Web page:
Literary icon and Nobel Laureate, Professor Wole Soyinka, has said that Nigeria is very much negotiable, maintaining that those who are won’t of saying the country’s unity is non-negotiable are wrong, especially following the state the country is at present.
This is even as the Bayelsa state Governor, Seriake Dickson, agreed with the Nobel Laureate by stating that, although Nigeria is better off being united as a one big, diverse country with its beauty of a multifaceted culture, it however must be restructured into a nation of compassion, truth and love void of deceit and injustice especially to the people of Ijaw nation. Soyinka gave the statement at a colloquium entitled: ‘A day with the Nobel laureate, Prof Wole Soyinka and Ijaw literary icons’ held at the Ijaw National Academy, Kaiama, Bayelsa state.
Soyinka gave the statement at a colloquium entitled: ‘A day with the Nobel laureate, Prof Wole Soyinka and Ijaw literary icons’ held at the Ijaw National Academy, Kaiama, Bayelsa state.
The literary icon also cautioned that the calls for restructuring should not be trivialised because, according to him, restructuring means a call for the reorganisation of the country in a way that each component units is allowed to develop at its own pace with a fare control of what it produces. According to him, “Nigeria is negotiable. The rights of people to determine their future is what is non-negotiable. “We must stop confusing and mixing up the argument, we are mixing up the argument. It is very unfortunate for our leaders to say that the question of breaking up or not breaking up should not have arisen in the first place. It all sounds hypocritical, dogmatic and dictatorial. The statement, is the unity of Nigeria non-negotiable? Now that, to me, is a falsitude.” “Should Nigeria break up, my answer is no. But please don’t tell me that Nigeria, as it stands, is non-negotiable. For me, this is a fallacy.”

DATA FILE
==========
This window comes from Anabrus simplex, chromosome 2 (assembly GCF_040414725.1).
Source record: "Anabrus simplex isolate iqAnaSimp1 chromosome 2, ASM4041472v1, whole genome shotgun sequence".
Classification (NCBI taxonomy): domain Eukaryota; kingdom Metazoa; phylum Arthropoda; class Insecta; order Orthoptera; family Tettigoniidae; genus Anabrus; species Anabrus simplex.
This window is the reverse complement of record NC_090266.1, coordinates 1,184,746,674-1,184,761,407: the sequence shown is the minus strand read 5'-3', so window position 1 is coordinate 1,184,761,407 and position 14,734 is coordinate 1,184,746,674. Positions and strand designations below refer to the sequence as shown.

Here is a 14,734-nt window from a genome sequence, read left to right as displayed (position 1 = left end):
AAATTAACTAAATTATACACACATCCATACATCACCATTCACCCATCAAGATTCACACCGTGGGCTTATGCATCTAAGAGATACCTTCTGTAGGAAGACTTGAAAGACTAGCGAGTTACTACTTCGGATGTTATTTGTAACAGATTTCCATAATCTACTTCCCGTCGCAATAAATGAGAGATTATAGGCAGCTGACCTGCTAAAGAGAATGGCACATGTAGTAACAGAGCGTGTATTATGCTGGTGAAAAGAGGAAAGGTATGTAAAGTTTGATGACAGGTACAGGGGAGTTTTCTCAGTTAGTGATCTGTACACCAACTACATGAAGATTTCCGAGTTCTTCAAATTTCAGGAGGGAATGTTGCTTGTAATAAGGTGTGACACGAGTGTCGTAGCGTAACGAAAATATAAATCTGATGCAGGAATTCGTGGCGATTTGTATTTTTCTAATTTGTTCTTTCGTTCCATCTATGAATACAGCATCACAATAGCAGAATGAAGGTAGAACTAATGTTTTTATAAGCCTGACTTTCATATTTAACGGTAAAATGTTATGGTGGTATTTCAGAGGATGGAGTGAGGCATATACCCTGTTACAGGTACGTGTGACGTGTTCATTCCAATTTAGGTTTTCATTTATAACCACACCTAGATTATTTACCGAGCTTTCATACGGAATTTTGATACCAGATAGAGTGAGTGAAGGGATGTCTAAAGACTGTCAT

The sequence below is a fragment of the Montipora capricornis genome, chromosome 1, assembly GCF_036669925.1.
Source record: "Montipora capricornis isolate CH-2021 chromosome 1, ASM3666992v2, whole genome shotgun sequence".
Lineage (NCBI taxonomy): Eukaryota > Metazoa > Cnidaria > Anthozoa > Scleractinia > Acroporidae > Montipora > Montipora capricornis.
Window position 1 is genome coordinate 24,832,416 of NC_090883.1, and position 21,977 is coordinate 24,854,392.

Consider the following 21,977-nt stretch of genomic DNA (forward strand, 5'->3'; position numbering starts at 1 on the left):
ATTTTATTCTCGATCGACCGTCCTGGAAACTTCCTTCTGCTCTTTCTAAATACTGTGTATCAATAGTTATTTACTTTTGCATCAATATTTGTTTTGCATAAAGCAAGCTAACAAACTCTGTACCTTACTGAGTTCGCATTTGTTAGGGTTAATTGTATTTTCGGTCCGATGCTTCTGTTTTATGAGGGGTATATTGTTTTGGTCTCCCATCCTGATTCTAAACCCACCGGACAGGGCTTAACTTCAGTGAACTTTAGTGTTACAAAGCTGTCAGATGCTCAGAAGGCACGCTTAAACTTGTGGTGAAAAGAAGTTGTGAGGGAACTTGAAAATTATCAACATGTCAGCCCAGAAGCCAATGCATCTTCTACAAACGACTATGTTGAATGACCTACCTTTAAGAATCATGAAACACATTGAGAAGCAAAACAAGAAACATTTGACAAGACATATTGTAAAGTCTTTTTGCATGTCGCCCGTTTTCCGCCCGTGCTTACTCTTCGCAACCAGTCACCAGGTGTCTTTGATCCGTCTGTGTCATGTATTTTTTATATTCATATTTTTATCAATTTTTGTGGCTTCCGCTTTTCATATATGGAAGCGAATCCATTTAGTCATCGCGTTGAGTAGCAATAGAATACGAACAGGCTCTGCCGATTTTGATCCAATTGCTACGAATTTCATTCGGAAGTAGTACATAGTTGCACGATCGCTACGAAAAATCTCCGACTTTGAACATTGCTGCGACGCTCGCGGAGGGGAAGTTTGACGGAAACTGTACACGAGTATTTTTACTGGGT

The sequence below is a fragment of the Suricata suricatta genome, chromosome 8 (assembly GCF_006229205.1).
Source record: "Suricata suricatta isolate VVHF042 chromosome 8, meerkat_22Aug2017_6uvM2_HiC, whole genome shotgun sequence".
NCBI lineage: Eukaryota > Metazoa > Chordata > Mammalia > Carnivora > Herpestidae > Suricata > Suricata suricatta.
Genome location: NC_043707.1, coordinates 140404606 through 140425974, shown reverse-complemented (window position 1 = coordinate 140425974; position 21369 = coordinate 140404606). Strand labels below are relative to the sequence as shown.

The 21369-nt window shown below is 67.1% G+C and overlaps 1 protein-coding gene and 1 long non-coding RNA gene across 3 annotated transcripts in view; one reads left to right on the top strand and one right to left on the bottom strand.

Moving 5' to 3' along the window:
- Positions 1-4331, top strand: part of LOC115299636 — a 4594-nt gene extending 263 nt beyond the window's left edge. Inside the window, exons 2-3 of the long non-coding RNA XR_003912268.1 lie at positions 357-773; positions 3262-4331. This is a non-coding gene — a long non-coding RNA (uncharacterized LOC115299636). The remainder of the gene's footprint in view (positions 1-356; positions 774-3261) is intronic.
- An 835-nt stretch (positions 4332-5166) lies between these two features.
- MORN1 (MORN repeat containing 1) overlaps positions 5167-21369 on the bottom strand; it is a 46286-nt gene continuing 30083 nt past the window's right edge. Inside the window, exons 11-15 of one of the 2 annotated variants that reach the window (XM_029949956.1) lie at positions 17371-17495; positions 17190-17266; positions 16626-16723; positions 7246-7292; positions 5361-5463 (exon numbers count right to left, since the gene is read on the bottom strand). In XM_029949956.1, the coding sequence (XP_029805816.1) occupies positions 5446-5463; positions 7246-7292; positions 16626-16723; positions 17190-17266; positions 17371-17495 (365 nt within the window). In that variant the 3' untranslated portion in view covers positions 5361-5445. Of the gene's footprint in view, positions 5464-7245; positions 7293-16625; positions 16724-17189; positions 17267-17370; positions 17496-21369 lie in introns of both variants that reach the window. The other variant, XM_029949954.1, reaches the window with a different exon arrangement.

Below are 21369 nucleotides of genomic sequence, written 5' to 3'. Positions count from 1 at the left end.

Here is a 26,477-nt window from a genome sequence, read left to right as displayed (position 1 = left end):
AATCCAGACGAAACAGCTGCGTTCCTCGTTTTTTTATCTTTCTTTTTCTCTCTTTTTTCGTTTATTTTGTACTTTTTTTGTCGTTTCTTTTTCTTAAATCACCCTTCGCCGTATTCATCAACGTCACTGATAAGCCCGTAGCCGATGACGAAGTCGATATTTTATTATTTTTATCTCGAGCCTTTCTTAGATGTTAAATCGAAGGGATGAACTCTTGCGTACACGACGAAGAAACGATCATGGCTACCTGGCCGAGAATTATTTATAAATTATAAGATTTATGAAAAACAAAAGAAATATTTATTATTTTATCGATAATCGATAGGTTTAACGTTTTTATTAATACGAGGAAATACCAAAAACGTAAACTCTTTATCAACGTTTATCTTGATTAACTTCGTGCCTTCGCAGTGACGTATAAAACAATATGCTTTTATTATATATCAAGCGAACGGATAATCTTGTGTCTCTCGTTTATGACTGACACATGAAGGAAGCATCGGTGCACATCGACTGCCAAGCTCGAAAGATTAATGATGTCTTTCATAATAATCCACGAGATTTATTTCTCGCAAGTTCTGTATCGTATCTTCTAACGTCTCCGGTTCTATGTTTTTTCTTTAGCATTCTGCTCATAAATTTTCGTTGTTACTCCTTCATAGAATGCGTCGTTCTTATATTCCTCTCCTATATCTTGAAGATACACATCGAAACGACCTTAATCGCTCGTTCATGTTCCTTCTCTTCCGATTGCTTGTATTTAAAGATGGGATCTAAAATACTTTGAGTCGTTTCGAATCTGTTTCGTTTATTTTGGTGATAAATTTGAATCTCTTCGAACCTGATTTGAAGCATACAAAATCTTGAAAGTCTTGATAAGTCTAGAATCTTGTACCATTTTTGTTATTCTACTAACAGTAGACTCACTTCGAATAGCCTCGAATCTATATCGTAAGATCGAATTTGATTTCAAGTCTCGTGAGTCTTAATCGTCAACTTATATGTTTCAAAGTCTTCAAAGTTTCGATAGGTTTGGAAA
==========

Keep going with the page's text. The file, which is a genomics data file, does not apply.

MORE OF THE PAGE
The Africa’s first Nobel Laureate in literature also corrected what he said is a misconception of the word restructuring, saying, “Sometimes, when people say restructuring, what they really mean is negotiation.” He said “The nation has got to be negotiated. Negotiation includes ensuring that there is no marginalisation. Negotiation means control of resources, negotiation has to do with restructuring a nation in a way that the components and constituents are not feeding an over-bloated centre to the detriment of their own development.” “The language we should use is, what are you willing to sacrifice? What effort are you willing to make to ensure Nigeria remains intact? That is the question.” While commenting on the issue of herdsmen menace in the country, Soyinka said it seemed “those inhabiting oil today are four-legged individual.” He said he does not see the relationship between herdsmen and the oil lands of community dwellers to warrant the clashes between the herdsmen and Ijaw people whose lands are covered with oil. He queried, “Do cows drink oil?” He said that, at the forefront in the calls for the country’s restructuring should be the restructuring of the peoples’ minds with education, saying, that is exactly what Governor Seriake Dickson is doing. “Today, those inhabiting oil are four-legged individuals, herdsmen having clashes with community people and I ask, do cows drink oil? If we do not restructure the mind, we will discover that cows may start siphoning the oil.”
Also speaking, Governor Seriake Dickson of Bayelsa state who embarked on a series of massive project execution especially in education, healthcare, security and power hub, maintained that what he wants is a Nigeria that is fair to his people; a new Nigeria where, especially oil will not be taken away from his people to develop other areas while leaving them and their region marginalised and without development. He said, sometimes the region’s states are caught up with non-payment of salaries because “we don’t control what we produce. Nobody should tell us that there is nothing to negotiate about. He said, “the reason we have spent over 55 billion naira in the past five years building education in Bayelsa is because we want to groom a new generation of servants and leaders, people who would have the courage to stand up firm and say no when no is the right answer and yes when yes is the right one.”
“Yesterday, we came here to start a process of commissioning our minds to free you from ignorance…the only way we can get out of militancy, criminality and crimes is by building schools like the Ijaw National Academy.” He said, “we have fewer militants today” because his administration has invested hugely in education and other infrastructure. Governor Dickson said his government spends almost 150 million naira every month to cater for the educational needs of Bayelsa children having given them complete free education in the schools including feeding, free text-books, uniforms, and grants. He lamented that Bayelsa is cut off from the world with lack of air and sea ports. He said the absence of the ports have discouraged investors both local and international from coming to invest in the state, hence, his administration’s drive to salvage the situation through the construction of the Bayelsa International Cargo air port with an already completed 3.5km runway. 3.5km runway of the Bayelsa International Airport.